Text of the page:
Bolmaro seems like the most likely option to get a serious look before the end of the season, but that depends on what the Jazz do at the trade deadline.

NBA Standings: C-

Sitting at 20-21 on the season, and in the 10th seed in the West, the Jazz could easily have received a failing grade in the standings.

They’re neither good enough to be firmly in the Western Conference playoffs nor bad enough to be in the Victor Wembanyama sweepstakes.

What saves them from an outright F is that they are just 2.0 games back of the fifth seed in the West, giving them a plausible path to the playoffs, and 2.5 games ahead of the 13th-seeded Oklahoma City Thunder, giving them the freedom to fall back into the lottery as they close the season.

With the trade deadline little more than a month away, the Jazz have the freedom to improve the roster and make a playoff run, or trade for more draft capital and improve their lottery odds.

They need to choose one or the other because staying in the 10th seed in the West is arguably the worst option available.

Veteran Development: A

The Jazz receive an A grade not because the veterans have performed well as a whole. That has not been the case.

However, Lauri Markkanen’s climb from a solid starter to a potential All-Star is perhaps the best-case scenario the Jazz could have hoped for.

The Jazz never fully committed to a rebuild and will struggle to add star-level talent regardless of how much money they have to spend in free agency.

That meant they had to hope one of the players on the roster elevated their game this season, or that they’d find an All-Star level player in the middle of the draft.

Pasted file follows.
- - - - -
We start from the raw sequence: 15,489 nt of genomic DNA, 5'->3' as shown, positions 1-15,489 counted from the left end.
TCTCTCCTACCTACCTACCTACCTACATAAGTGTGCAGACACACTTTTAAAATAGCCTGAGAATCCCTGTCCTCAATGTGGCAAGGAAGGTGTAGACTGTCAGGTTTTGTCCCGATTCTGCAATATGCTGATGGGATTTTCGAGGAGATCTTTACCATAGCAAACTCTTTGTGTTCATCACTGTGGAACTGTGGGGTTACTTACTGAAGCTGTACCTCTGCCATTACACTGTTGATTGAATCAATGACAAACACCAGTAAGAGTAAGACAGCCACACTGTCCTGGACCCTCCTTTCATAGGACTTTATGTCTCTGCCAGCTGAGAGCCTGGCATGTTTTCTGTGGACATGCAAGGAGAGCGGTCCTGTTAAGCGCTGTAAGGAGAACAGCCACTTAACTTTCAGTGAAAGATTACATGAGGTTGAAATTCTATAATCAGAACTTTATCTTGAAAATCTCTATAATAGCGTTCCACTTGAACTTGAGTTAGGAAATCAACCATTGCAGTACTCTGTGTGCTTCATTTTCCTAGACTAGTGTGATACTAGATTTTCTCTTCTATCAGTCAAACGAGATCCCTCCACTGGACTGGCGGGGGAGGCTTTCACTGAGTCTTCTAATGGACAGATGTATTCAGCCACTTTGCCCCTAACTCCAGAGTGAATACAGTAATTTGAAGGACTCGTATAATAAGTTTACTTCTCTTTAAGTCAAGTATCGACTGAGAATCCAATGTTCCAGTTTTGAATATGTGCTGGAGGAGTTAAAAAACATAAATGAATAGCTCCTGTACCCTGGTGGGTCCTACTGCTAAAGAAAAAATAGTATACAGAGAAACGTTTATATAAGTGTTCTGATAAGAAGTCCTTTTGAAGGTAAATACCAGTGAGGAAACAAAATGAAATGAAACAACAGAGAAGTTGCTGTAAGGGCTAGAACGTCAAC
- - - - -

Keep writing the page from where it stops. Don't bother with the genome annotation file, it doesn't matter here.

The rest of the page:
Not only has Markkanen proven himself to be a top-of-the-roster caliber player, but he’s also doing so as a combo forward, the most highly-valued position in the NBA.

The Finnish forward is a mismatch every time he takes the floor and has the type of versatile game that makes him extremely easy to build around.

He’s a knockdown shooter, a developing pick-and-roll finisher, and a long, willing defender. The Jazz may not have another long-term staple on the team as of today, but finding talent to fit around Markkanen should be easier than it was to build around Rudy Gobert and Donovan Mitchell.

Behind Markkanen, Jordan Clarkson has been the Jazz’s best developmental story this season as he’s seamlessly transitioned from one of the NBA’s leading sixth men to a bonafide 20-point-per-game scorer and a much-improved playmaker.

Clarkson will likely opt out of his contract this summer, meaning the Jazz have to weigh whether he’s more valuable as a trade asset, or as a player they’ll want to dedicate significant money to over the summer.

Fun Factor: B+

The Jazz opened the year winning 10 of 13 games, eliminating any chance for a season-long tank that may have proven fruitful but would have been painful for fans to sit through.

Though the team is just 10-18 since their red-hot start, they’ve been competitive in all but four games, and have just five losses by 10 or more points.

The explosive play of Markkanen has given fans something to tune in for each game, while the personalities of Clarkson and Kessler have created a strong connection with the community.

Furthermore, the humility and approachability of first-year coach Will Hardy has eliminated the tension that weighed the team’s locker room last season.

There’s plenty of season left to alter the fans’ perspective of “Team 49” but at the midway point, they’ve been fun to watch.